KUALA LUMPUR, Aug 25, 2009 (AFP) - Malaysia's ruling coalition and the opposition alliance clashed Tuesday in a by-election seen as a scorecard on their standing after a turbulent period in Malaysian politics.
The vote in Permatang Pasir in northern Penang state is a chance for Anwar Ibrahim's Pakatan Rakyat opposition alliance to prove it is working together effectively despite tensions between its three members.
On the other hand, the ruling Barisan Nasional needs to show that, under the stewardship of Najib Razak, who was appointed premier in April, it has regained support after its worst results in national elections, in March last year.
Anwar said he was confident that the government's attempts to portray him as a "traitor" to Muslim Malays, who dominate the population, would not affect the vote for a seat in the Penang state parliament.
"I am quite optimistic about Pakatan Rakyat's chances," Anwar told AFP. "The Barisan Nasional's efforts to discredit our candidate and their whispering campaign has failed to convince voters."
The opposition has won six of the seven by-elections held since last year's national elections, in a major boost for the alliance of the Islamic party PAS, the Chinese-based Democratic Action Party, and Anwar's Keadilan party.
However, the last vote, in mid-July, saw the opposition suffer a sharply reduced majority, in a result the Barisan Nasional coalition hailed as a sign that its support is rebounding.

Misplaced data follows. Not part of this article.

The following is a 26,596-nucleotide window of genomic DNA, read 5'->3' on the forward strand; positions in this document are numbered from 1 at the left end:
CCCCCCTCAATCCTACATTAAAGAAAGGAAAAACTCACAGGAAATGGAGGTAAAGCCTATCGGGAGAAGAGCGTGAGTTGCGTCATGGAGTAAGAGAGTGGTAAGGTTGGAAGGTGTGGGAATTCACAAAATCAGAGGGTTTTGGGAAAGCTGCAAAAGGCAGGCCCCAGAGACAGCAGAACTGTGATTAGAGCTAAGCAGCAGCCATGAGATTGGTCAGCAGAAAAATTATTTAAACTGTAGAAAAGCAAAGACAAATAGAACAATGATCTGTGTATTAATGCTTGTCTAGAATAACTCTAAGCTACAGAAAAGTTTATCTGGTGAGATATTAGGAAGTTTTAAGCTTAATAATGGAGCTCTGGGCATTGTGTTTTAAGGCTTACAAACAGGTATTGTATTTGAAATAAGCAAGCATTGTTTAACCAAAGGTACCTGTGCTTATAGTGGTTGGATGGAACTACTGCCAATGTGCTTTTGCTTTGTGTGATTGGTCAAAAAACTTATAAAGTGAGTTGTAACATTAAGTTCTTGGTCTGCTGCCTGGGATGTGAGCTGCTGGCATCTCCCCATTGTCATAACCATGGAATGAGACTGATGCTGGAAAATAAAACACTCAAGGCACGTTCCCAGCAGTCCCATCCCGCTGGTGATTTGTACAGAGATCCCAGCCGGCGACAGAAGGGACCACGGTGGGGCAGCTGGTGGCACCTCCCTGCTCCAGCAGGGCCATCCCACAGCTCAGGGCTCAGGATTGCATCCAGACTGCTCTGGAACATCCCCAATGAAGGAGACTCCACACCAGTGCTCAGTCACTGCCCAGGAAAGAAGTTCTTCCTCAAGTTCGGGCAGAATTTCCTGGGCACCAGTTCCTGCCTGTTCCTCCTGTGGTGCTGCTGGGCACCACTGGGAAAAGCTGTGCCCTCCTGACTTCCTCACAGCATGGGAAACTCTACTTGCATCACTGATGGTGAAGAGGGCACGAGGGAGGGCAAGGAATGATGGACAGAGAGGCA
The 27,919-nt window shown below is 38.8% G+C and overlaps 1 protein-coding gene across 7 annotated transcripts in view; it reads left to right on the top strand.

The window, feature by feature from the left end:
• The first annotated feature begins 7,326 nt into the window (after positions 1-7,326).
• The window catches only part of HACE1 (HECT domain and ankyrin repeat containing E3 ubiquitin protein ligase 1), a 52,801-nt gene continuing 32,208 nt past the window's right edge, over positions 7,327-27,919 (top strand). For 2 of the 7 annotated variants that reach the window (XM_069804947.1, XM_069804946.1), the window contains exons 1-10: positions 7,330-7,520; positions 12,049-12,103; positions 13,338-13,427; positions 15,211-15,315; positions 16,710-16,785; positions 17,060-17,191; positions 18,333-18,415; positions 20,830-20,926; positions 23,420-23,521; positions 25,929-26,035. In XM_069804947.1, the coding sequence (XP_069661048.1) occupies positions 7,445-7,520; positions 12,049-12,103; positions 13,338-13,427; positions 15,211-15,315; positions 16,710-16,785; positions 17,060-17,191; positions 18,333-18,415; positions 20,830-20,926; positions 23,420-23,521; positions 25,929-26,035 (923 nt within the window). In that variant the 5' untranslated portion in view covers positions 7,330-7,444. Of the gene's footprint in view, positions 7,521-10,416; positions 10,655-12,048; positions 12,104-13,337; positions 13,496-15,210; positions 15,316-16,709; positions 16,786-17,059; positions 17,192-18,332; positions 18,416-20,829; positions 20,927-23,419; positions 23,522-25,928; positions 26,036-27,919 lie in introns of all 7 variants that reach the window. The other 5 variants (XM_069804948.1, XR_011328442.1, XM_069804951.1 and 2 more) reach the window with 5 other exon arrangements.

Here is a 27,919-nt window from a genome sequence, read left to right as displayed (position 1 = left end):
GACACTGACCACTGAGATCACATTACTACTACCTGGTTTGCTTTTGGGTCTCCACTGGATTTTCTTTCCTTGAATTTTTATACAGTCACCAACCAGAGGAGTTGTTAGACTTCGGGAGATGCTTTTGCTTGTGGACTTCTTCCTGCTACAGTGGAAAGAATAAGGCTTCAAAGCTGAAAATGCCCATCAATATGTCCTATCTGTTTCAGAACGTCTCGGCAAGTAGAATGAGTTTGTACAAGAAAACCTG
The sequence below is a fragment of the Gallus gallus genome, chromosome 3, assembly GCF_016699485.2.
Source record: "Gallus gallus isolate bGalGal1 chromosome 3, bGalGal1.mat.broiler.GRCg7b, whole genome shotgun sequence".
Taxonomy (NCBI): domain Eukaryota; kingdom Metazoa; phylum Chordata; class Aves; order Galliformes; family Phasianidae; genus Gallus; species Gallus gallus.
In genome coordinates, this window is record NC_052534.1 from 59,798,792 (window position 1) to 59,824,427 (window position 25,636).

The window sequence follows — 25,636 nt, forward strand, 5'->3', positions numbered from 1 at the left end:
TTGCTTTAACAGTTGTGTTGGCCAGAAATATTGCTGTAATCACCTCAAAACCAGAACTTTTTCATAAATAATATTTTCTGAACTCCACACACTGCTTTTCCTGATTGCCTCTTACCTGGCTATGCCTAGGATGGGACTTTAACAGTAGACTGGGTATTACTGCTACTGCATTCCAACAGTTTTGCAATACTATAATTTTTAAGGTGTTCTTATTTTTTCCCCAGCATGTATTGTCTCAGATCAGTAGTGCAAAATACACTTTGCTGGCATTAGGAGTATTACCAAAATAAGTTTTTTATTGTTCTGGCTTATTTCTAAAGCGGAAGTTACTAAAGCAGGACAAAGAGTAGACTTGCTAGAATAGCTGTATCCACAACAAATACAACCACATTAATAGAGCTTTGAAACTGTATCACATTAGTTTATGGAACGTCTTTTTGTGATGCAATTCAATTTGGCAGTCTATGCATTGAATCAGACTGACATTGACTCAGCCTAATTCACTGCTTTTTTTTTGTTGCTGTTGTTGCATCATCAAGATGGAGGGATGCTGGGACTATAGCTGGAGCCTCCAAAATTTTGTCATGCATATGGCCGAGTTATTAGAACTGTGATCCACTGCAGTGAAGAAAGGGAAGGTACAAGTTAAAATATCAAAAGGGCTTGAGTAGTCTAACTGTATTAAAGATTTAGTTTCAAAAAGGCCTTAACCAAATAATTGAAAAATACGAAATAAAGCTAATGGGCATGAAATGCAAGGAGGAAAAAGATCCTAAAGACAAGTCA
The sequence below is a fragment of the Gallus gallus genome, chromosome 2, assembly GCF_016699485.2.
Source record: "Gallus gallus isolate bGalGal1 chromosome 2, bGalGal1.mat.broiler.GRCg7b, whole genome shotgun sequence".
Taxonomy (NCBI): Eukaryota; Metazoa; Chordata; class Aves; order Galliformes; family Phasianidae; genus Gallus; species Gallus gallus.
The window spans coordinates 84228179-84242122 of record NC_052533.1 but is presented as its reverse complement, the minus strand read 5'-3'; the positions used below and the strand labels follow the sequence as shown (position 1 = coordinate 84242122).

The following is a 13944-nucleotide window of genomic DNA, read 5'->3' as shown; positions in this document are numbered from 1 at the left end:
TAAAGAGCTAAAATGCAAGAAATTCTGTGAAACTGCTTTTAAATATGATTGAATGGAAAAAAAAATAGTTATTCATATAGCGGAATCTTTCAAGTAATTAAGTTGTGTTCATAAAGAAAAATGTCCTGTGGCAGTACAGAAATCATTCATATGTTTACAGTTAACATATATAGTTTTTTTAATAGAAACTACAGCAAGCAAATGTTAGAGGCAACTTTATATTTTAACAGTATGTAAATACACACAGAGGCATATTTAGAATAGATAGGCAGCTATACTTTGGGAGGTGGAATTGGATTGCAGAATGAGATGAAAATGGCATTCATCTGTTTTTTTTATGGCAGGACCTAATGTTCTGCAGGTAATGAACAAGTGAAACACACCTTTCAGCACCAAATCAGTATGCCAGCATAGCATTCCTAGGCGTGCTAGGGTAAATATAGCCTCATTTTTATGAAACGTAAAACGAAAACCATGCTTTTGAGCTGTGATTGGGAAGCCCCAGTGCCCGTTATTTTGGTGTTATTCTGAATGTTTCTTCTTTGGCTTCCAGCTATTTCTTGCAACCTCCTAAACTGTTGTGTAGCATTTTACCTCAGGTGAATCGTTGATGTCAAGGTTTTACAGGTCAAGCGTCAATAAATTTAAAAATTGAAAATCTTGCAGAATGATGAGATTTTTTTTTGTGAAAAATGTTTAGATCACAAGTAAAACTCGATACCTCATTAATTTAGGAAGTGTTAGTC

"This is a very important by-election, most importantly it will be a bellwether for the opposition," said Bridget Welsh, a Southeast Asia expert from the Singapore Management University.
"For the opposition, the worst case scenario is that their majority will be very low. That will create tensions in Pakatan, and questions over Anwar's leadership," she said.
Ripple effects could also include dissent within the PAS, which is a member of the opposition but which contains a faction that favours cooperation with UMNO, which leads the Barisan Nasional.
The seat is currently held by the PAS -- its only seat in Penang state, which is dominated by ethnic Chinese -- and was vacated by the death of an assemblyman who won with a healthy, 5,433-vote majority in 2008.
For the government, Welsh said the election in the multi-ethnic seat would be a test of Najib's leadership and his "One Malaysia" policy, which is aimed at winning back support from minority ethnic Chinese and Indians.
Malaysia's minority communities swung towards the opposition in the 2008 national elections, which handed Anwar's alliance an unprecedented one-third of seats in parliament and control of five of 13 states.
Results in the by-election vote are expected late Tuesday.